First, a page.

So, I must add my voice to the deafening praise surrounding The Book Thief by Markus Zusak. Highlights iCheck out more reviews at Across the Litoverse
So, I must add my voice to the deafening praise surrounding The Book Thief by Markus Zusak. Highlights include: the charming, self-aware narrator (who just happens to be Death); Zusak's insistence that the reader knows the fate of each character long before the ending of the novel; Hans Hubermann's quiet heroism and his dedication to his foster daughter; and the reclamation of books for new purposes (e.g. Max's use of Hitler's Mein Kampf to write his own memoirs).
Also, be prepared to cry for the last section of this book.
At twelve, Hazel Grace Lancaster was diagnosed with Stage IV thyroid cancer and was prepared to die. At fourFull review posted on Across the Litoverse
At twelve, Hazel Grace Lancaster was diagnosed with Stage IV thyroid cancer and was prepared to die. At fourteen, an aggressive, long-settled satellite colony of tumours was discovered in her lungs. As a last resort treatment, Hazel enrolled in a clinical trial for a new drug called Phalanxifor—and now, she's living on borrowed time.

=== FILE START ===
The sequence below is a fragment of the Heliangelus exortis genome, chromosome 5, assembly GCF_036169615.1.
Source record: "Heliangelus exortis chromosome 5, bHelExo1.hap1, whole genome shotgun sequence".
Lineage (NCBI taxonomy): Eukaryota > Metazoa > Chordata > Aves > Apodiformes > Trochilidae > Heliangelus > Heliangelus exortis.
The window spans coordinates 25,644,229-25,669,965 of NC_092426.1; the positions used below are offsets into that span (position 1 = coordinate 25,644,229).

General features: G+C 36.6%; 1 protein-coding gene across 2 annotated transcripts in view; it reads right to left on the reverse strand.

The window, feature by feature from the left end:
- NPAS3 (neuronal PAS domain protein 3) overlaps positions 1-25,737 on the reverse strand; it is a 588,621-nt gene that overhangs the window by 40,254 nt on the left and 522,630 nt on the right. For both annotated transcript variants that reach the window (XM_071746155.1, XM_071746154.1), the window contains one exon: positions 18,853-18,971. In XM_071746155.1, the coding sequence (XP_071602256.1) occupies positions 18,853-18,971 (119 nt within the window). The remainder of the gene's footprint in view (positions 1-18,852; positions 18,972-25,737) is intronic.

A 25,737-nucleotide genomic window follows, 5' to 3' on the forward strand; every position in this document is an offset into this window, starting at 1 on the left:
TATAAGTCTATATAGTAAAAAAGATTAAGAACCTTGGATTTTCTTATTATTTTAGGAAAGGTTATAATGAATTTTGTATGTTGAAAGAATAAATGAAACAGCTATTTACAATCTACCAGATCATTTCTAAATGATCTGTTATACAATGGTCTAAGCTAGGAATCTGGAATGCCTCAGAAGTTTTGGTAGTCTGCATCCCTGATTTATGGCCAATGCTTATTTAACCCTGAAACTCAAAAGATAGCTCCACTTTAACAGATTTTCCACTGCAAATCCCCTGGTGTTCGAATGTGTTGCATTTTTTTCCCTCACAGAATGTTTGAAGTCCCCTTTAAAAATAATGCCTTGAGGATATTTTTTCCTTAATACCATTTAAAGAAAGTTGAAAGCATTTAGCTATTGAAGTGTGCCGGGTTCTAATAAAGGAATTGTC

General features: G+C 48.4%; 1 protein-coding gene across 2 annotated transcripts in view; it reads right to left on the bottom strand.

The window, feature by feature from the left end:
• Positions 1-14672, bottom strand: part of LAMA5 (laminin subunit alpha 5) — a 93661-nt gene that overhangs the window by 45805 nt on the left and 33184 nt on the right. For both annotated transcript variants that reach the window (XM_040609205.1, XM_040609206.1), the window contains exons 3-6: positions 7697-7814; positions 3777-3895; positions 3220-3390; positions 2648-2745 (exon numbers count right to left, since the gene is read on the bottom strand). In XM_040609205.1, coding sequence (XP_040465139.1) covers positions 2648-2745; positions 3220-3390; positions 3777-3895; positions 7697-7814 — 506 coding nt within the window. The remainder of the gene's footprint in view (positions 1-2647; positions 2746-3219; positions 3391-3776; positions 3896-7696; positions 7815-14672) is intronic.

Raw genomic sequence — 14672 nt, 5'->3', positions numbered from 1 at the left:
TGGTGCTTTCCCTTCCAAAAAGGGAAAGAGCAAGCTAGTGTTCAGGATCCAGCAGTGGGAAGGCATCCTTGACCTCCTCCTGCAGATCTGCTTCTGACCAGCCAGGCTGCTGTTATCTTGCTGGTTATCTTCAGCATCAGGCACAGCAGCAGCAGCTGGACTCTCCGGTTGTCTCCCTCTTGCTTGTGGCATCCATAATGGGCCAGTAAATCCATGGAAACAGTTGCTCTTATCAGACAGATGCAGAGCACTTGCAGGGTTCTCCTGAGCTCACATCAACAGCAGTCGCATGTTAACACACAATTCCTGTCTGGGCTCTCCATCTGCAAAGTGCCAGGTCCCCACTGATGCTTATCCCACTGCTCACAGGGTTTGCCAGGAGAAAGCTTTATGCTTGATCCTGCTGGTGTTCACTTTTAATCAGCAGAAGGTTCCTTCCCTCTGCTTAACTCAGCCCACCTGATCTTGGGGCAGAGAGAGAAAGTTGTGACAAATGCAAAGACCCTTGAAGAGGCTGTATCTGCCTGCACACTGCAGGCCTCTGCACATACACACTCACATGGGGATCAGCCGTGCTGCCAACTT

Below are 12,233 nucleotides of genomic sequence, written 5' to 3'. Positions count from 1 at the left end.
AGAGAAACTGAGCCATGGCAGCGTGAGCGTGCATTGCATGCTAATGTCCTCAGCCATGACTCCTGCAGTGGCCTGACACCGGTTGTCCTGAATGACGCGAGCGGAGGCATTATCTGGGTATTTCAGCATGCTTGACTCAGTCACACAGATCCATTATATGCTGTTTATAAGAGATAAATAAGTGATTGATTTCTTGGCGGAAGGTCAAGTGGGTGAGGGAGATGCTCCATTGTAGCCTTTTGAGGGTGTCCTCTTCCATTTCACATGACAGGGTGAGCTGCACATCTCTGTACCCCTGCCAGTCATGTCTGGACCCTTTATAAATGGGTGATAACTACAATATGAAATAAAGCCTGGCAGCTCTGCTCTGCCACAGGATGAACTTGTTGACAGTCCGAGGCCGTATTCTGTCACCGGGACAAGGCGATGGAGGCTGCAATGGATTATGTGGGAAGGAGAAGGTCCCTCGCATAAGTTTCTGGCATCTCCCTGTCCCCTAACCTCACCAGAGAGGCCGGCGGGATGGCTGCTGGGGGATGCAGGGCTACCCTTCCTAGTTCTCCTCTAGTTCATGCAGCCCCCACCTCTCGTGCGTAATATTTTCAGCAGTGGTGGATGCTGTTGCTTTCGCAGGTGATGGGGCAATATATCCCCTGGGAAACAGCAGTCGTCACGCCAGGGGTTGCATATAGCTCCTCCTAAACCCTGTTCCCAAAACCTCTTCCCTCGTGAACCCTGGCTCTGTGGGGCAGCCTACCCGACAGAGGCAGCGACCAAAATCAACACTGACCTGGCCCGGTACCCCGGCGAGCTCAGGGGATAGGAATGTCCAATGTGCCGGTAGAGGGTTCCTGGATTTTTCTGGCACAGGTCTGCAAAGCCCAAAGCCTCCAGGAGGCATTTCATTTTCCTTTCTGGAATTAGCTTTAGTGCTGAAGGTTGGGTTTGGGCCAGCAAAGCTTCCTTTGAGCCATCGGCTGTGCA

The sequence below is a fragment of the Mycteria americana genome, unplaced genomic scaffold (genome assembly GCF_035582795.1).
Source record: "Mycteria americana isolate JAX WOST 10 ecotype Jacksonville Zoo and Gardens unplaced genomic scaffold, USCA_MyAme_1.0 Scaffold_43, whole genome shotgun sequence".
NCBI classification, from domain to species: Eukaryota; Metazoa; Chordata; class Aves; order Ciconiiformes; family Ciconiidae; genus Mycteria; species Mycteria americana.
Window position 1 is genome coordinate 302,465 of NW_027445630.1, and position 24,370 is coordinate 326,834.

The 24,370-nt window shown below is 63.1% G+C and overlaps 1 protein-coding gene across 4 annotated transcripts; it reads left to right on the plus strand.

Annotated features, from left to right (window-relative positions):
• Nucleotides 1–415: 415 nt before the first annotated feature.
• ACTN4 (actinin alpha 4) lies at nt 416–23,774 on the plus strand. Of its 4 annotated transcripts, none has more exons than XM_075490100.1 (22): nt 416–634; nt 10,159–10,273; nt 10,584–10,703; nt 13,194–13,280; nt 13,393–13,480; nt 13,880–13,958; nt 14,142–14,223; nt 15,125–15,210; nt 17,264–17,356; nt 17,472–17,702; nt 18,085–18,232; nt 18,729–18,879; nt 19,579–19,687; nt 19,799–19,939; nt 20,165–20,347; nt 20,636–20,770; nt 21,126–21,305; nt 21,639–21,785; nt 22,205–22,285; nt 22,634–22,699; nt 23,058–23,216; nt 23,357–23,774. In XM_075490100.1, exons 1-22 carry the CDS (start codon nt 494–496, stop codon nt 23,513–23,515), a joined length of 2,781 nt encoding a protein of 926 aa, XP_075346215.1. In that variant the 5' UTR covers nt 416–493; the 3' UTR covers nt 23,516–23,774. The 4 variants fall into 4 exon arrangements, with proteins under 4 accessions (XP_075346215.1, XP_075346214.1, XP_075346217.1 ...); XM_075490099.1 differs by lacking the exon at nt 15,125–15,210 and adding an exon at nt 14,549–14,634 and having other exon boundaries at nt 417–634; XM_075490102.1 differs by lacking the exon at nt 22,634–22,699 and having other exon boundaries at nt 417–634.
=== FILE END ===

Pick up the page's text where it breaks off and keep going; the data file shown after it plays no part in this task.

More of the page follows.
As the novel opens, sixteen-year-old Hazel's closest "friend" is An Imperial Affliction, a novel written by the reclusive author Peter Van Houten. She re-reads the novel because of Van Houten's complex portrayal of a young girl's struggle with cancer and his careful understanding of what it means to be dying and to not have died yet. Her parents decide to send Hazel to a church-based Cancer Kid Support Group in an effort to get their daughter engaged with the world again—and there, her life is re-written by a gorgeous plot twist named Augustus Waters.
Brilliant book that did, in fact, make me feel all of the things. ALL of them. John Green offers a multi-facted view of Hazel and Augustus, and reminds readers that every one of us cannot be reduced to a single condition or social label or whatever the case may be. Green doesn't humanize a social or health issue here—instead, he shows us the complicated lives of three kids who learn to live despite their cancer. A subtle shift, no doubt, but a remarkable one to witness on paper.
As well, I love that John Green expects more of his readers than the standard YA author. While Green writes for teens, he never writes down to them. And, when it comes to the emotional spectrum and the honesty written into The Fault in Our Stars, Green proves his work needs to be read by teens and adults alike.
Ideal for: Nerdfighters (or Nerdfighters-in-training); Clever teens who need a lesson on real-life romance; Adult YA diehards who don't mind crying openly on the morning/evening commute; Readers looking to remember the transformative power of the written world; You, if you're reading this....more